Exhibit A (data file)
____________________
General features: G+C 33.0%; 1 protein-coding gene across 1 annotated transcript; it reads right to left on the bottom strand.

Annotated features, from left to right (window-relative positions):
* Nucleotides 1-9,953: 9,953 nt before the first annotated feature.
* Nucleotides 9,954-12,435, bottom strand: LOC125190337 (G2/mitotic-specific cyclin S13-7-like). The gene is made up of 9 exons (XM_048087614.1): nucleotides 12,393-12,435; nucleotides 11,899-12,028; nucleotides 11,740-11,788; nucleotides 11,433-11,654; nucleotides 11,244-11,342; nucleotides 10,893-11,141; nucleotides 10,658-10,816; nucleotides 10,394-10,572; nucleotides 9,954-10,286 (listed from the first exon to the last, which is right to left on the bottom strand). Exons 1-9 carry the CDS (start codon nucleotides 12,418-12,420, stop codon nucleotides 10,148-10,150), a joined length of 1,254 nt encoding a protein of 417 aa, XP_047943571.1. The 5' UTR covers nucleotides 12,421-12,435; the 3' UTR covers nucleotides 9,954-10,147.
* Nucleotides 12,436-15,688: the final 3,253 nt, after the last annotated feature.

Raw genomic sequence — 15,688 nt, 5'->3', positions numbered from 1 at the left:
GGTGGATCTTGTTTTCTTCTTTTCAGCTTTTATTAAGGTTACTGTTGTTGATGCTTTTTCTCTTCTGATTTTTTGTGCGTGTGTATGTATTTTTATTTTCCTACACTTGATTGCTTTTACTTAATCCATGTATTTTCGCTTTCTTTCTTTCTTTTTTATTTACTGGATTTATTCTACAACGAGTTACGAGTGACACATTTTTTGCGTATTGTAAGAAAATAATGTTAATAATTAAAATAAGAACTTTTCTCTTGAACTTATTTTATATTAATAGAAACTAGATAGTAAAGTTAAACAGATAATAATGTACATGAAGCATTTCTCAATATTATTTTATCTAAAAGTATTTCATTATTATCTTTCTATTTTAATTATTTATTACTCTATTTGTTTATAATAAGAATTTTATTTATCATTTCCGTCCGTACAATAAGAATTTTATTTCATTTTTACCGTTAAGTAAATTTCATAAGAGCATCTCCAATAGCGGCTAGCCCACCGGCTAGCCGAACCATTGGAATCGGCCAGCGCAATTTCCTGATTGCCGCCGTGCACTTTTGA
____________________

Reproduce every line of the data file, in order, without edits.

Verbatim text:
General features: G+C 33.0%; 1 protein-coding gene across 1 annotated transcript; it reads right to left on the bottom strand.

Annotated features, from left to right (window-relative positions):
* Nucleotides 1-9,953: 9,953 nt before the first annotated feature.
* Nucleotides 9,954-12,435, bottom strand: LOC125190337 (G2/mitotic-specific cyclin S13-7-like). The gene is made up of 9 exons (XM_048087614.1): nucleotides 12,393-12,435; nucleotides 11,899-12,028; nucleotides 11,740-11,788; nucleotides 11,433-11,654; nucleotides 11,244-11,342; nucleotides 10,893-11,141; nucleotides 10,658-10,816; nucleotides 10,394-10,572; nucleotides 9,954-10,286 (listed from the first exon to the last, which is right to left on the bottom strand). Exons 1-9 carry the CDS (start codon nucleotides 12,418-12,420, stop codon nucleotides 10,148-10,150), a joined length of 1,254 nt encoding a protein of 417 aa, XP_047943571.1. The 5' UTR covers nucleotides 12,421-12,435; the 3' UTR covers nucleotides 9,954-10,147.
* Nucleotides 12,436-15,688: the final 3,253 nt, after the last annotated feature.

Raw genomic sequence — 15,688 nt, 5'->3', positions numbered from 1 at the left:
GGTGGATCTTGTTTTCTTCTTTTCAGCTTTTATTAAGGTTACTGTTGTTGATGCTTTTTCTCTTCTGATTTTTTGTGCGTGTGTATGTATTTTTATTTTCCTACACTTGATTGCTTTTACTTAATCCATGTATTTTCGCTTTCTTTCTTTCTTTTTTATTTACTGGATTTATTCTACAACGAGTTACGAGTGACACATTTTTTGCGTATTGTAAGAAAATAATGTTAATAATTAAAATAAGAACTTTTCTCTTGAACTTATTTTATATTAATAGAAACTAGATAGTAAAGTTAAACAGATAATAATGTACATGAAGCATTTCTCAATATTATTTTATCTAAAAGTATTTCATTATTATCTTTCTATTTTAATTATTTATTACTCTATTTGTTTATAATAAGAATTTTATTTATCATTTCCGTCCGTACAATAAGAATTTTATTTCATTTTTACCGTTAAGTAAATTTCATAAGAGCATCTCCAATAGCGGCTAGCCCACCGGCTAGCCGAACCATTGGAATCGGCCAGCGCAATTTCCTGATTGCCGCCGTGCACTTTTGA